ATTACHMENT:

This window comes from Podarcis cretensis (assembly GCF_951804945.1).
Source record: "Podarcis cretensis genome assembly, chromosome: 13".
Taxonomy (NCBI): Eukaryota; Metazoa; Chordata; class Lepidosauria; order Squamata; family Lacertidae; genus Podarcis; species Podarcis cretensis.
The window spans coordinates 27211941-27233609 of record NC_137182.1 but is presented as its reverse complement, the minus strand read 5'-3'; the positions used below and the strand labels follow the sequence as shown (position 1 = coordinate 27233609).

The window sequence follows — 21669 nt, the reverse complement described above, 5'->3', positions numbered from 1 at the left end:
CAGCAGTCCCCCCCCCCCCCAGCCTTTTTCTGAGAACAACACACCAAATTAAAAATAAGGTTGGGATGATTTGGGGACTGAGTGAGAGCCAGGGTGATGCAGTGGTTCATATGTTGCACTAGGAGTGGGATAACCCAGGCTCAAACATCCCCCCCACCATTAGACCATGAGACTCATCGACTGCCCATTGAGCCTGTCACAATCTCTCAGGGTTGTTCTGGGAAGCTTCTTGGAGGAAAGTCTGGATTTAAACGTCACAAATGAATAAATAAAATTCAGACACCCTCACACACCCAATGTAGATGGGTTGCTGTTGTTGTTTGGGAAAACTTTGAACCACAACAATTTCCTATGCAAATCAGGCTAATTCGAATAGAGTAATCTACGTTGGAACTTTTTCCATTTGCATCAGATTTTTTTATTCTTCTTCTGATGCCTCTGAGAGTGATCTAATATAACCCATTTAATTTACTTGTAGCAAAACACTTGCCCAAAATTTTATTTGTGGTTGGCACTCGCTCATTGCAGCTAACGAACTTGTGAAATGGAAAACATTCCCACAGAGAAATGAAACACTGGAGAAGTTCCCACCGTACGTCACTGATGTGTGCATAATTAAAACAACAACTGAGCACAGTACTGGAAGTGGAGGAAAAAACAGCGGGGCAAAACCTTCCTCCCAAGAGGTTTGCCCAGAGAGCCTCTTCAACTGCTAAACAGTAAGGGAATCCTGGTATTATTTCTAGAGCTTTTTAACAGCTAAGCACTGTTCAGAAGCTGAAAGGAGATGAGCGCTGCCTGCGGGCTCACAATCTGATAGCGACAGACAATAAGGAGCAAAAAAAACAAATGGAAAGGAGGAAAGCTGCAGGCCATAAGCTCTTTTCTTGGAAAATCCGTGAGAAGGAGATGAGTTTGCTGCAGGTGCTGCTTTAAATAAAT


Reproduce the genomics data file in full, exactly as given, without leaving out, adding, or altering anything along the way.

This window comes from Podarcis cretensis (assembly GCF_951804945.1).
Source record: "Podarcis cretensis genome assembly, chromosome: 13".
Taxonomy (NCBI): Eukaryota; Metazoa; Chordata; class Lepidosauria; order Squamata; family Lacertidae; genus Podarcis; species Podarcis cretensis.
The window spans coordinates 27211941-27233609 of record NC_137182.1 but is presented as its reverse complement, the minus strand read 5'-3'; the positions used below and the strand labels follow the sequence as shown (position 1 = coordinate 27233609).

The window sequence follows — 21669 nt, the reverse complement described above, 5'->3', positions numbered from 1 at the left end:
CAGCAGTCCCCCCCCCCCCCAGCCTTTTTCTGAGAACAACACACCAAATTAAAAATAAGGTTGGGATGATTTGGGGACTGAGTGAGAGCCAGGGTGATGCAGTGGTTCATATGTTGCACTAGGAGTGGGATAACCCAGGCTCAAACATCCCCCCCACCATTAGACCATGAGACTCATCGACTGCCCATTGAGCCTGTCACAATCTCTCAGGGTTGTTCTGGGAAGCTTCTTGGAGGAAAGTCTGGATTTAAACGTCACAAATGAATAAATAAAATTCAGACACCCTCACACACCCAATGTAGATGGGTTGCTGTTGTTGTTTGGGAAAACTTTGAACCACAACAATTTCCTATGCAAATCAGGCTAATTCGAATAGAGTAATCTACGTTGGAACTTTTTCCATTTGCATCAGATTTTTTTATTCTTCTTCTGATGCCTCTGAGAGTGATCTAATATAACCCATTTAATTTACTTGTAGCAAAACACTTGCCCAAAATTTTATTTGTGGTTGGCACTCGCTCATTGCAGCTAACGAACTTGTGAAATGGAAAACATTCCCACAGAGAAATGAAACACTGGAGAAGTTCCCACCGTACGTCACTGATGTGTGCATAATTAAAACAACAACTGAGCACAGTACTGGAAGTGGAGGAAAAAACAGCGGGGCAAAACCTTCCTCCCAAGAGGTTTGCCCAGAGAGCCTCTTCAACTGCTAAACAGTAAGGGAATCCTGGTATTATTTCTAGAGCTTTTTAACAGCTAAGCACTGTTCAGAAGCTGAAAGGAGATGAGCGCTGCCTGCGGGCTCACAATCTGATAGCGACAGACAATAAGGAGCAAAAAAAACAAATGGAAAGGAGGAAAGCTGCAGGCCATAAGCTCTTTTCTTGGAAAATCCGTGAGAAGGAGATGAGTTTGCTGCAGGTGCTGCTTTAAATAAAT